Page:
Beginners Guide to Carnivorous Plants
Do you want to grow carnivorous plants? Don’t worry! It doesn’t need to be hard.
The majority of carnivorous plants are quite adaptable. If you can provide the conditions described below, they will be happy in your care.
Table of Contents
- Understanding Climate
- Light Levels
- All About Water
- Ensuring Airflow
- Choosing the Correct Media
Carnivorous plants grow on every continent except Antarctica. The first step to caring for a plant is understanding its native habitat.
Broadly, carnivorous plants grow in two types of environments:
- In a tropical environment a plant grows year round. Tropical environments are close to the equator and generally hot and humid. An example of tropical environment is Hawaii.
- In a temperate environment plants grow seasonally. Temperate environments are warm during the summer but cold during winter, which is when plants go dormant. An example of temperate environment is Upstate New York.
Below is a table that summarizes the conditions required for each carnivorous plant genus.
Each species evolved to thrive in highly specific temperature ranges. Not getting the correct climate is one of the most common mistakes when starting to grow carnivorous plants.
|Climate||Day Temperature Range||Night Temperature Range|
Note: Lowland, intermediate, and highland refers to the elevation a plant is found in a tropical climate.
We recommend beginners start growing in the intermediate range.
Whether you’re a budding beginner or a skilled enthusiast, getting the right light levels are critical to growing happy, healthy carnivorous plants.
|Light Type||Required Duration||Common Ways to Achieve|
|Direct Light||~8 Hours||Growing outdoors|
Under grow lights
|Indirect Light||~8 Hours||East, west, or south-facing window|
Direct light filtered through shade cloth
|Shade||~8 Hours||North-facing window|
Outdoors with no direct sun exposre
What to dive deeper into lighting? Head over to our facility page to check out our lighting setup.
All About Water
Carnivorous plants tend to come from environments where water and moisture are abundant, but every genus has its own particular requirements. Learn about the different aspects of watering carnivorous plants below!
Plants that require high water should never have a dry pot. How often they need to be watered depends on the size of the plant relevant to the pot, but the media should always be damp.
Plants that require moderate water can have their media dry out occasionally, but should be damp most of the time.
The best way to ensure correct humidity levels is to get a humidistat. If your humidity level is too low or high, you may need to get a humidifier or dehumidifier, respectively.
|Humidity Requirement||Acceptable Humidity Level|
Some carnivorous plants evolved in acidic ecosystems such as a bog, while others evolved in tropical rainforests. Regardless of the exact ecosystem, the one unifying factor is high moisture content. In cultivation, how plants get watered is a key component to their health.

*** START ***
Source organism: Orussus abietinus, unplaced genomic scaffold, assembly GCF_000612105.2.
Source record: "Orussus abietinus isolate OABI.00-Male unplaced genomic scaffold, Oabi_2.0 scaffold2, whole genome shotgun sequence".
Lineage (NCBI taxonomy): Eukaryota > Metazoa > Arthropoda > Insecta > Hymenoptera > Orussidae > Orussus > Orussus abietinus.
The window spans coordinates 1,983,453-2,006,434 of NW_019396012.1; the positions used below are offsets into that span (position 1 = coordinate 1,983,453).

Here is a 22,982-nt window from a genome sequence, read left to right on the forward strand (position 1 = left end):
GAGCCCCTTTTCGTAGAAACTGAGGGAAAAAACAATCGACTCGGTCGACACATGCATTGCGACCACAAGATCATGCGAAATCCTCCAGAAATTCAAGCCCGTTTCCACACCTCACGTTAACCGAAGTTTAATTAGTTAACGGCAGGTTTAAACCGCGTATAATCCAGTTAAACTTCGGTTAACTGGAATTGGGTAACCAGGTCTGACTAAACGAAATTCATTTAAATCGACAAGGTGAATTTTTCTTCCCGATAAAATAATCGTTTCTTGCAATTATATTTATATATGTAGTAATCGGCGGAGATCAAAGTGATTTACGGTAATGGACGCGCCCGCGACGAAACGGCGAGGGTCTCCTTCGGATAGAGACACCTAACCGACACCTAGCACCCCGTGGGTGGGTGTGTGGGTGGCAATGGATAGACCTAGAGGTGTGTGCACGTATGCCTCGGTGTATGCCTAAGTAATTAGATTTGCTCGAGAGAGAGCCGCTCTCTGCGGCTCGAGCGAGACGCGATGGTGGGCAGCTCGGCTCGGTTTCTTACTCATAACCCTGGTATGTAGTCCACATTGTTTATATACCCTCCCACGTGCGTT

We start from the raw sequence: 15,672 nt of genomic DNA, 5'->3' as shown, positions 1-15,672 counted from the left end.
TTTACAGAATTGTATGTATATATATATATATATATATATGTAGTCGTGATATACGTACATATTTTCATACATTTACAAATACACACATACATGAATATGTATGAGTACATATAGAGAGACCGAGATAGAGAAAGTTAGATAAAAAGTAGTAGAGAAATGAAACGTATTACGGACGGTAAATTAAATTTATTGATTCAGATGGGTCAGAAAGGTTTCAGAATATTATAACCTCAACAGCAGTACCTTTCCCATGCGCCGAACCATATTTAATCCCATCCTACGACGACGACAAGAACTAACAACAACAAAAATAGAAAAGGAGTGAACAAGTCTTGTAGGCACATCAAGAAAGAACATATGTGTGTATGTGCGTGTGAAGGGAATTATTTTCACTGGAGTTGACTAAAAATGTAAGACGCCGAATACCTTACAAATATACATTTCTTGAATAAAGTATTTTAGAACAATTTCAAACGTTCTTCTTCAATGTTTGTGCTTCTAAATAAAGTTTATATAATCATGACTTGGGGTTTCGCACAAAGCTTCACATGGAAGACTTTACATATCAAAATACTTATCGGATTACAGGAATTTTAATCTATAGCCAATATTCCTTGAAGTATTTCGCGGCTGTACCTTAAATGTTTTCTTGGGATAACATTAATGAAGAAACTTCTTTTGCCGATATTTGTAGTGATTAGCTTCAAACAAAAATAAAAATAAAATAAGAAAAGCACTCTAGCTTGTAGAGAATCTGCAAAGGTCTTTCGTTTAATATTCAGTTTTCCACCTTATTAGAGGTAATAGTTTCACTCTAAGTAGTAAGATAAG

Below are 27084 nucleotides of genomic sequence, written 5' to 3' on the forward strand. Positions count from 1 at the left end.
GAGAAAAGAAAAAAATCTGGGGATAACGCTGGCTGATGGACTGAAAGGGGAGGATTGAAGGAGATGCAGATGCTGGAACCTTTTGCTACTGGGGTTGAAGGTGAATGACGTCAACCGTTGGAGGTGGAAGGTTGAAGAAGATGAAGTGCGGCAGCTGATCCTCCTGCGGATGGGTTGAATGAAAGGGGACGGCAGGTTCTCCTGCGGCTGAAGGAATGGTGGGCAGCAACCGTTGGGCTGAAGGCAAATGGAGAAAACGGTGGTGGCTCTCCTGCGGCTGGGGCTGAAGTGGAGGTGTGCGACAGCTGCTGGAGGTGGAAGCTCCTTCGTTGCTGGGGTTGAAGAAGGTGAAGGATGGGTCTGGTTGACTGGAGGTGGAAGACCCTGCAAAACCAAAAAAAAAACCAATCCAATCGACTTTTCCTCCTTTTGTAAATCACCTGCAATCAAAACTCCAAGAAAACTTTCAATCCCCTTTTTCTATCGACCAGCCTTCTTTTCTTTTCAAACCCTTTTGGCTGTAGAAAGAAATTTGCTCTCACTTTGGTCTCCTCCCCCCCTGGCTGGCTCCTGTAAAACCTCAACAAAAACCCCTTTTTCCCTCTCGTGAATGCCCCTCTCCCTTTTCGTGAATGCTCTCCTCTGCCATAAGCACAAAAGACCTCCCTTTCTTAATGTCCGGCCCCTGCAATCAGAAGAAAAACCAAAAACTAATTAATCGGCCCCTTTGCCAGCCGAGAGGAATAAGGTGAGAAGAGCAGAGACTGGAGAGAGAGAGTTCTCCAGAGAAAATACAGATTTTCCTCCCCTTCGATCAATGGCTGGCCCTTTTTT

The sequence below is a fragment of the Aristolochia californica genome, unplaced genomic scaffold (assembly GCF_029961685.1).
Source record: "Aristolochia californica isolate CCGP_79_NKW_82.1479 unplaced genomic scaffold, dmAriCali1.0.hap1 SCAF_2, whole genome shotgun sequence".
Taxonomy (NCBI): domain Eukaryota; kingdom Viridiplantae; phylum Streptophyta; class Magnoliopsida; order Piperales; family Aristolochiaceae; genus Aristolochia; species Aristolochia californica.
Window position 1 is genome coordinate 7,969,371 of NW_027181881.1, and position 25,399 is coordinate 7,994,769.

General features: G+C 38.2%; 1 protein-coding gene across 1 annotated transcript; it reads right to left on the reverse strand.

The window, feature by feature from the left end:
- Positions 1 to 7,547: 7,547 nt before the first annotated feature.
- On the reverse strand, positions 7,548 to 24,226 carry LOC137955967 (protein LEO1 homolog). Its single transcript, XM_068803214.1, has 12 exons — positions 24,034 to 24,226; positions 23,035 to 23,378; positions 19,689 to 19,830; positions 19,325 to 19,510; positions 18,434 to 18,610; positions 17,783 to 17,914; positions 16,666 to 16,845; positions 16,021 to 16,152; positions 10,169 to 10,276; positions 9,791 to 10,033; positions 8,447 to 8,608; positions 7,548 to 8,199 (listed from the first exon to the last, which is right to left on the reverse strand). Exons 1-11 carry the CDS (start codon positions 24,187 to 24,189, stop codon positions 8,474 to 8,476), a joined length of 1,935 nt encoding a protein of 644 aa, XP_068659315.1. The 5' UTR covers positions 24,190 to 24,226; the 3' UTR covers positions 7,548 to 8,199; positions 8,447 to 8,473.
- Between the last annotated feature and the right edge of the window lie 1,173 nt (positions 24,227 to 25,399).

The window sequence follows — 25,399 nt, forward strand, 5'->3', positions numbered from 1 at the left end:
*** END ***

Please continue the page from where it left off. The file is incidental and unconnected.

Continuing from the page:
|Bottom Water||Place the pot in a tray of standing water. This water should be replaced every 3-4 days.|
|Top Water||Spray water on the plant as if it were getting rained on.|
As a general rule, carnivorous plants prefer rainwater, distilled, or reverse osmosis water. Water collected through other means, such as tap, generally has salts that will kill the plant.
If you’re just starting out, we recommend getting a Zerowater Filter.
One thing that all carnivorous plants need is good airflow. Proper circulation minimizes the risk of fungal and algal growth, which can negatively impact your plant’s health.
Unless you’re growing outdoors or in a well circulated house, we often recommend running a fan to ensure your plants stay happy and health.
Choosing the Correct Media
Many carnivorous plants eat insects because they evolved in waterlogged soils with extremely limited nutrients. While many types of media can be used to grow carnivorous plants, here is what we use in our greenhouse.
Sphagnum Moss Mix
Potted Nepenthes most commonly use sphagnum moss mixes. This soil has a low ph (5.3-5.8) and high porosity, creating an optimal media for most carnivorous plants. The perlite content allows water to freely flow through the pot while the sphagnum moss retains enough moisture for plants to thrive.
Coconut Coir Mix
Coconut coir is a great medium for carnivorous and tropical plants. It also has a smaller ecological footprint than sphagnum moss mixes. It provides the right conditions for plant health with a lower risk of a waterlogged pot.
This media is very porous with a low PH (5.3-5.5). These conditions are achieved via a combination of sand, peat moss, and perlite. This is an optimal soil for most Drosera, Cephalotus, Heliamphora, Dionea, and Darlingtonia.
Ultramafic media promotes healthy root development and growth for Nepenthes from select regions of Borneo and the Philippines (ex. villosa, clipeata, peltata, argentii etc.). The media contains low amounts of calcium and nitrogen, yet high amounts of magnesium, nickel, chromium, and other heavy metals.
We grow our Pinguicula in vermiculite only.
Interested in learning more?
Check out these additional resources!